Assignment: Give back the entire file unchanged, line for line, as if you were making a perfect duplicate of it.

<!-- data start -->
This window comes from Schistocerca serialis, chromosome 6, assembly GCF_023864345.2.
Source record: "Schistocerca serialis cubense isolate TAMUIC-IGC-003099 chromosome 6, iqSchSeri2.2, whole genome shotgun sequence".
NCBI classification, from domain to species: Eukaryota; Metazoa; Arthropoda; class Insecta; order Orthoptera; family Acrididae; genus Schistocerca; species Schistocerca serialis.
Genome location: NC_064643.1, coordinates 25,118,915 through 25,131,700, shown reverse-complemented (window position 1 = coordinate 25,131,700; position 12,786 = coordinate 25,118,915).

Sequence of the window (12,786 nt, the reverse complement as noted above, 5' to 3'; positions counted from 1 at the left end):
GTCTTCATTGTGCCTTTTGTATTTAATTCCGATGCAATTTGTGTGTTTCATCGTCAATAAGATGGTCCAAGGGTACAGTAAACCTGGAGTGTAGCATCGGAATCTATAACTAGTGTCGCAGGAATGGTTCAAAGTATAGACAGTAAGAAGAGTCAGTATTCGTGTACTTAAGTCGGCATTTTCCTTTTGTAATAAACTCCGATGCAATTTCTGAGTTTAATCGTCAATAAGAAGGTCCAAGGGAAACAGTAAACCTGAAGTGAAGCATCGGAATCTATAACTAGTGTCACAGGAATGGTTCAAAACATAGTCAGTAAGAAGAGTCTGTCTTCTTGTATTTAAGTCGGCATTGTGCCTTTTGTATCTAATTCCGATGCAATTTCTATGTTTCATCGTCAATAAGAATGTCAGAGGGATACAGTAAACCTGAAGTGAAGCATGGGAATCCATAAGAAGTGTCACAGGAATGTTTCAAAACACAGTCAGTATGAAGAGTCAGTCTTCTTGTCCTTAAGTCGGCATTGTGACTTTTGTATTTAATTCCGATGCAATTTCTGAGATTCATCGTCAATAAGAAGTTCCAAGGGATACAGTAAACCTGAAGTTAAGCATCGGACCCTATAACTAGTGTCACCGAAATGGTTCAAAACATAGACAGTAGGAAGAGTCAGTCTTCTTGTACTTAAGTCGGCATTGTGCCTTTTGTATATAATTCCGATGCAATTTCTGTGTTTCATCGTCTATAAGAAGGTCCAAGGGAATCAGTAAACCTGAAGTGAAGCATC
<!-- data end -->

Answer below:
This window comes from Schistocerca serialis, chromosome 6, assembly GCF_023864345.2.
Source record: "Schistocerca serialis cubense isolate TAMUIC-IGC-003099 chromosome 6, iqSchSeri2.2, whole genome shotgun sequence".
NCBI classification, from domain to species: Eukaryota; Metazoa; Arthropoda; class Insecta; order Orthoptera; family Acrididae; genus Schistocerca; species Schistocerca serialis.
Genome location: NC_064643.1, coordinates 25,118,915 through 25,131,700, shown reverse-complemented (window position 1 = coordinate 25,131,700; position 12,786 = coordinate 25,118,915).

Sequence of the window (12,786 nt, the reverse complement as noted above, 5' to 3'; positions counted from 1 at the left end):
GTCTTCATTGTGCCTTTTGTATTTAATTCCGATGCAATTTGTGTGTTTCATCGTCAATAAGATGGTCCAAGGGTACAGTAAACCTGGAGTGTAGCATCGGAATCTATAACTAGTGTCGCAGGAATGGTTCAAAGTATAGACAGTAAGAAGAGTCAGTATTCGTGTACTTAAGTCGGCATTTTCCTTTTGTAATAAACTCCGATGCAATTTCTGAGTTTAATCGTCAATAAGAAGGTCCAAGGGAAACAGTAAACCTGAAGTGAAGCATCGGAATCTATAACTAGTGTCACAGGAATGGTTCAAAACATAGTCAGTAAGAAGAGTCTGTCTTCTTGTATTTAAGTCGGCATTGTGCCTTTTGTATCTAATTCCGATGCAATTTCTATGTTTCATCGTCAATAAGAATGTCAGAGGGATACAGTAAACCTGAAGTGAAGCATGGGAATCCATAAGAAGTGTCACAGGAATGTTTCAAAACACAGTCAGTATGAAGAGTCAGTCTTCTTGTCCTTAAGTCGGCATTGTGACTTTTGTATTTAATTCCGATGCAATTTCTGAGATTCATCGTCAATAAGAAGTTCCAAGGGATACAGTAAACCTGAAGTTAAGCATCGGACCCTATAACTAGTGTCACCGAAATGGTTCAAAACATAGACAGTAGGAAGAGTCAGTCTTCTTGTACTTAAGTCGGCATTGTGCCTTTTGTATATAATTCCGATGCAATTTCTGTGTTTCATCGTCTATAAGAAGGTCCAAGGGAATCAGTAAACCTGAAGTGAAGCATC